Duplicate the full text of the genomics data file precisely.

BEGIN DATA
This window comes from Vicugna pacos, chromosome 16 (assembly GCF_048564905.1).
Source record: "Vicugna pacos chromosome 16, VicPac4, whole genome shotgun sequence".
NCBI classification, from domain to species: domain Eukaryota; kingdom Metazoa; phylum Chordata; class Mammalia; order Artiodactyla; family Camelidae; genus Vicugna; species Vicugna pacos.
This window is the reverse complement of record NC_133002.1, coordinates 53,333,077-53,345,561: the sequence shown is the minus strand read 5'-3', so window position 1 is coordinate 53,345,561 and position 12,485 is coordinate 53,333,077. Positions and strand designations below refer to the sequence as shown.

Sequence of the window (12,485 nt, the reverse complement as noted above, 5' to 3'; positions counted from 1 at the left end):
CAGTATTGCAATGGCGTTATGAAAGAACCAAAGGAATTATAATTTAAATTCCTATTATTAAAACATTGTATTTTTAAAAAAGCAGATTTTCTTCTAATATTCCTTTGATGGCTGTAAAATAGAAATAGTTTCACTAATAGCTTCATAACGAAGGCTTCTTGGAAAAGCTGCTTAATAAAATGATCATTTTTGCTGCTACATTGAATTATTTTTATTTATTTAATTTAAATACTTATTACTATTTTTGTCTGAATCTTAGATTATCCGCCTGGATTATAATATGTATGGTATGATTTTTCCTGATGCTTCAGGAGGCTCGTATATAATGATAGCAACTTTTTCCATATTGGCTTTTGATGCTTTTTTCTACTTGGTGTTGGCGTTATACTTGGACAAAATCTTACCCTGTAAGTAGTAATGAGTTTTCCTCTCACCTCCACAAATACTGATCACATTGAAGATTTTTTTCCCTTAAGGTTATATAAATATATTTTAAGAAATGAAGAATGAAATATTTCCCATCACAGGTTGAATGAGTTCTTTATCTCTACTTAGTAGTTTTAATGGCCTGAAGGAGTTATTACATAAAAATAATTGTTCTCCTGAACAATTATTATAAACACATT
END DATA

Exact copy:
This window comes from Vicugna pacos, chromosome 16 (assembly GCF_048564905.1).
Source record: "Vicugna pacos chromosome 16, VicPac4, whole genome shotgun sequence".
NCBI classification, from domain to species: domain Eukaryota; kingdom Metazoa; phylum Chordata; class Mammalia; order Artiodactyla; family Camelidae; genus Vicugna; species Vicugna pacos.
This window is the reverse complement of record NC_133002.1, coordinates 53,333,077-53,345,561: the sequence shown is the minus strand read 5'-3', so window position 1 is coordinate 53,345,561 and position 12,485 is coordinate 53,333,077. Positions and strand designations below refer to the sequence as shown.

Sequence of the window (12,485 nt, the reverse complement as noted above, 5' to 3'; positions counted from 1 at the left end):
CAGTATTGCAATGGCGTTATGAAAGAACCAAAGGAATTATAATTTAAATTCCTATTATTAAAACATTGTATTTTTAAAAAAGCAGATTTTCTTCTAATATTCCTTTGATGGCTGTAAAATAGAAATAGTTTCACTAATAGCTTCATAACGAAGGCTTCTTGGAAAAGCTGCTTAATAAAATGATCATTTTTGCTGCTACATTGAATTATTTTTATTTATTTAATTTAAATACTTATTACTATTTTTGTCTGAATCTTAGATTATCCGCCTGGATTATAATATGTATGGTATGATTTTTCCTGATGCTTCAGGAGGCTCGTATATAATGATAGCAACTTTTTCCATATTGGCTTTTGATGCTTTTTTCTACTTGGTGTTGGCGTTATACTTGGACAAAATCTTACCCTGTAAGTAGTAATGAGTTTTCCTCTCACCTCCACAAATACTGATCACATTGAAGATTTTTTTCCCTTAAGGTTATATAAATATATTTTAAGAAATGAAGAATGAAATATTTCCCATCACAGGTTGAATGAGTTCTTTATCTCTACTTAGTAGTTTTAATGGCCTGAAGGAGTTATTACATAAAAATAATTGTTCTCCTGAACAATTATTATAAACACATT